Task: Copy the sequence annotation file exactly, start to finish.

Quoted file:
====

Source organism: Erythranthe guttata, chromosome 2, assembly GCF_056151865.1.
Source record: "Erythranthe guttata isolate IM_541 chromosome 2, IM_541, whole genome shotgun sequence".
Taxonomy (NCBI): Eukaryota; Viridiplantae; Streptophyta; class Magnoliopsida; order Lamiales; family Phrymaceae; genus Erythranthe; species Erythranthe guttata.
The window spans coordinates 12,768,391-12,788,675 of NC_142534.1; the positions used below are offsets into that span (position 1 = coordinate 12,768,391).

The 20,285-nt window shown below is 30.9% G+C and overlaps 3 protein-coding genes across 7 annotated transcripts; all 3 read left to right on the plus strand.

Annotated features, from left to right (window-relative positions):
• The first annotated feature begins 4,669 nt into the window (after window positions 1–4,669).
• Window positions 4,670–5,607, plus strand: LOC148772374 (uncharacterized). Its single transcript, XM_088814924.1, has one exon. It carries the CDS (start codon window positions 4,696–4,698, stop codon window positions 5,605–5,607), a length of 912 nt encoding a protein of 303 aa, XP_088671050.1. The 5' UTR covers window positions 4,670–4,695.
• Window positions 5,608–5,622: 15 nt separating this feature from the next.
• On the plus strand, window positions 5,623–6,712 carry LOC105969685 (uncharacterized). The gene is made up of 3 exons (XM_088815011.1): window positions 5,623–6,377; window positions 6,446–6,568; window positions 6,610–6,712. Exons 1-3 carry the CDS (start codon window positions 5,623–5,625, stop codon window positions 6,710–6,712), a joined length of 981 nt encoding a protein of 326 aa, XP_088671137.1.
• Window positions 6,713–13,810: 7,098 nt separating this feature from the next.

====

Source organism: Erythranthe guttata, chromosome 2, assembly GCF_056151865.1.
Source record: "Erythranthe guttata isolate IM_541 chromosome 2, IM_541, whole genome shotgun sequence".
Taxonomy (NCBI): Eukaryota; Viridiplantae; Streptophyta; class Magnoliopsida; order Lamiales; family Phrymaceae; genus Erythranthe; species Erythranthe guttata.
The window spans coordinates 12,768,391-12,788,675 of NC_142534.1; the positions used below are offsets into that span (position 1 = coordinate 12,768,391).

The 20,285-nt window shown below is 30.9% G+C and overlaps 3 protein-coding genes across 7 annotated transcripts; all 3 read left to right on the plus strand.

Annotated features, from left to right (window-relative positions):
• The first annotated feature begins 4,669 nt into the window (after window positions 1–4,669).
• Window positions 4,670–5,607, plus strand: LOC148772374 (uncharacterized). Its single transcript, XM_088814924.1, has one exon. It carries the CDS (start codon window positions 4,696–4,698, stop codon window positions 5,605–5,607), a length of 912 nt encoding a protein of 303 aa, XP_088671050.1. The 5' UTR covers window positions 4,670–4,695.
• Window positions 5,608–5,622: 15 nt separating this feature from the next.
• On the plus strand, window positions 5,623–6,712 carry LOC105969685 (uncharacterized). The gene is made up of 3 exons (XM_088815011.1): window positions 5,623–6,377; window positions 6,446–6,568; window positions 6,610–6,712. Exons 1-3 carry the CDS (start codon window positions 5,623–5,625, stop codon window positions 6,710–6,712), a joined length of 981 nt encoding a protein of 326 aa, XP_088671137.1.
• Window positions 6,713–13,810: 7,098 nt separating this feature from the next.